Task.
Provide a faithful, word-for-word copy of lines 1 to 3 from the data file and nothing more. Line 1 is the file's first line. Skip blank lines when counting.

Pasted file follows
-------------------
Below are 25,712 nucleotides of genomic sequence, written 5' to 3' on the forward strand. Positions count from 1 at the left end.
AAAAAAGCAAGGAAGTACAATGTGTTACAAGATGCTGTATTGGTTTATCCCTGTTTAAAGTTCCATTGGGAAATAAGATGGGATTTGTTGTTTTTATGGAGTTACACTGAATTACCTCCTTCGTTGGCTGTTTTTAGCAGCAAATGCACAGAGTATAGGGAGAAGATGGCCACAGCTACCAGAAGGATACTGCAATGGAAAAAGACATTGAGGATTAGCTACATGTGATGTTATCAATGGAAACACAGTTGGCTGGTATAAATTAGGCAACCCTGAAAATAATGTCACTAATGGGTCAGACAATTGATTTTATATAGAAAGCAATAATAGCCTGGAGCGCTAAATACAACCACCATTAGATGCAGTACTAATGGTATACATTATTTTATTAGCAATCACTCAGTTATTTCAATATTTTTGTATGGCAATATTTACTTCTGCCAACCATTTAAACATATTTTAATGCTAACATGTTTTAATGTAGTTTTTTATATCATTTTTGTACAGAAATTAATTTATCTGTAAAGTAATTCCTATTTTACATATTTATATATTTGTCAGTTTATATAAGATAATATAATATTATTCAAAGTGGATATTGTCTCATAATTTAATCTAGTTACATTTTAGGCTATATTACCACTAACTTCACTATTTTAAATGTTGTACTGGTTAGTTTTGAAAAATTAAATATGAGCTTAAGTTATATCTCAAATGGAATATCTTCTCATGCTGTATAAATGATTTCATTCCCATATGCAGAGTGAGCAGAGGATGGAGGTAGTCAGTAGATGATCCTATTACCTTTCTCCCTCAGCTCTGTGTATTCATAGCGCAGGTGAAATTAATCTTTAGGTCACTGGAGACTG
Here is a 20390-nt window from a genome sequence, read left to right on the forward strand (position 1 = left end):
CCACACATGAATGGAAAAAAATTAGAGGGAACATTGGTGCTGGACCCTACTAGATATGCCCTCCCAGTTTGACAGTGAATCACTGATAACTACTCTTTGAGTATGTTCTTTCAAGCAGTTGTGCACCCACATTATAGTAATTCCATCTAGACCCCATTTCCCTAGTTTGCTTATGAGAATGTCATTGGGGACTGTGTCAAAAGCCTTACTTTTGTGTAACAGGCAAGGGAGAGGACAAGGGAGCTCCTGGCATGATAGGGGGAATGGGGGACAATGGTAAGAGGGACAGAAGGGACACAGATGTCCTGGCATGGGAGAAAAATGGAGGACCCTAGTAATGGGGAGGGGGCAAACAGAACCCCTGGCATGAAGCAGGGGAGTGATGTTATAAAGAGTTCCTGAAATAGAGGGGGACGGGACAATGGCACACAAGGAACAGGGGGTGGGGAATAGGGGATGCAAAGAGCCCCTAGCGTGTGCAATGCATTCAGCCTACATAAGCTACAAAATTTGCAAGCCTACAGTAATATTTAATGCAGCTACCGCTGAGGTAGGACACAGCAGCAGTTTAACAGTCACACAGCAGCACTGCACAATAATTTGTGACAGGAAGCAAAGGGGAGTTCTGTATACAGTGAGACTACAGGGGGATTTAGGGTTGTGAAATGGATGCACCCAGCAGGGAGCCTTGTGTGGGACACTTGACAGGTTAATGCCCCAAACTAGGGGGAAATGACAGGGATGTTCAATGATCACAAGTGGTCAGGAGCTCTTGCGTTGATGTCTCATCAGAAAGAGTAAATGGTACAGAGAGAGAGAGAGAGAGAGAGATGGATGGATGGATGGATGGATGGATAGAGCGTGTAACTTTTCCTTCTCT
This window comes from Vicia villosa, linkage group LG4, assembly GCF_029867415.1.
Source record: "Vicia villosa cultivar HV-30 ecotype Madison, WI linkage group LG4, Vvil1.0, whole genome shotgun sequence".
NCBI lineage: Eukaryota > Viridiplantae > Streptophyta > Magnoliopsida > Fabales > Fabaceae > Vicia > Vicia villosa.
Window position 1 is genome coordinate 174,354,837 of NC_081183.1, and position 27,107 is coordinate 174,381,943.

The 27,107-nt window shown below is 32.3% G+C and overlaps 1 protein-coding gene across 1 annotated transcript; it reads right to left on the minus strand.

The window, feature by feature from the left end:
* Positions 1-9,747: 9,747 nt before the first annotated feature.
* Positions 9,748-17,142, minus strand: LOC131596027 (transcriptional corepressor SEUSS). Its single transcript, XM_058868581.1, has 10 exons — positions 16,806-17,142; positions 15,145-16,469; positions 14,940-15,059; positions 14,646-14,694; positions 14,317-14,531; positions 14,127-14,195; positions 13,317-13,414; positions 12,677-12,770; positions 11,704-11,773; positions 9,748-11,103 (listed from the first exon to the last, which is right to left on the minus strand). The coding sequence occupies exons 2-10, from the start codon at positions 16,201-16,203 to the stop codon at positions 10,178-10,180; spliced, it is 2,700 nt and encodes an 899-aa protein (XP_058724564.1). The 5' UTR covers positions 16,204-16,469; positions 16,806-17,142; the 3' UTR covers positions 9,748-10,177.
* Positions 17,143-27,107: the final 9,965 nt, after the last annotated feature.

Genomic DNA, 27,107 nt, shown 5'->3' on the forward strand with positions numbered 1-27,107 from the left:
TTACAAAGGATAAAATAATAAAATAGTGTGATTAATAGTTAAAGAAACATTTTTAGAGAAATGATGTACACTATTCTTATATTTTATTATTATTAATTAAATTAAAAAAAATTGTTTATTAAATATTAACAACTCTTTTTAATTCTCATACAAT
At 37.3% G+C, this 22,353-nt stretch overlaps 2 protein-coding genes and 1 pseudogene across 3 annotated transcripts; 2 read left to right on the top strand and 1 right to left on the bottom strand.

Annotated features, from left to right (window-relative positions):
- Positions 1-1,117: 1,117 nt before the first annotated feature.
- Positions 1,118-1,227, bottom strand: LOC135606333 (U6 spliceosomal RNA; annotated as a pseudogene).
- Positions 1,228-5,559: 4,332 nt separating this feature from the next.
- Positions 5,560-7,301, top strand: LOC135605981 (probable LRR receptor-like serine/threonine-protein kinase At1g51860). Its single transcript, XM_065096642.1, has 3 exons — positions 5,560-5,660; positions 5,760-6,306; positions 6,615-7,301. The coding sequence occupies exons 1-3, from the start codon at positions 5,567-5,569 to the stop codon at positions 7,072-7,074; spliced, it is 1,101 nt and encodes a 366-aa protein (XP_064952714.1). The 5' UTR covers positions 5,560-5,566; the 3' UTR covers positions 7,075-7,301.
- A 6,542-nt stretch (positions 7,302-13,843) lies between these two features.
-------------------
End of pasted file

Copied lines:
Below are 25,712 nucleotides of genomic sequence, written 5' to 3' on the forward strand. Positions count from 1 at the left end.
AAAAAAGCAAGGAAGTACAATGTGTTACAAGATGCTGTATTGGTTTATCCCTGTTTAAAGTTCCATTGGGAAATAAGATGGGATTTGTTGTTTTTATGGAGTTACACTGAATTACCTCCTTCGTTGGCTGTTTTTAGCAGCAAATGCACAGAGTATAGGGAGAAGATGGCCACAGCTACCAGAAGGATACTGCAATGGAAAAAGACATTGAGGATTAGCTACATGTGATGTTATCAATGGAAACACAGTTGGCTGGTATAAATTAGGCAACCCTGAAAATAATGTCACTAATGGGTCAGACAATTGATTTTATATAGAAAGCAATAATAGCCTGGAGCGCTAAATACAACCACCATTAGATGCAGTACTAATGGTATACATTATTTTATTAGCAATCACTCAGTTATTTCAATATTTTTGTATGGCAATATTTACTTCTGCCAACCATTTAAACATATTTTAATGCTAACATGTTTTAATGTAGTTTTTTATATCATTTTTGTACAGAAATTAATTTATCTGTAAAGTAATTCCTATTTTACATATTTATATATTTGTCAGTTTATATAAGATAATATAATATTATTCAAAGTGGATATTGTCTCATAATTTAATCTAGTTACATTTTAGGCTATATTACCACTAACTTCACTATTTTAAATGTTGTACTGGTTAGTTTTGAAAAATTAAATATGAGCTTAAGTTATATCTCAAATGGAATATCTTCTCATGCTGTATAAATGATTTCATTCCCATATGCAGAGTGAGCAGAGGATGGAGGTAGTCAGTAGATGATCCTATTACCTTTCTCCCTCAGCTCTGTGTATTCATAGCGCAGGTGAAATTAATCTTTAGGTCACTGGAGACTG
Here is a 20390-nt window from a genome sequence, read left to right on the forward strand (position 1 = left end):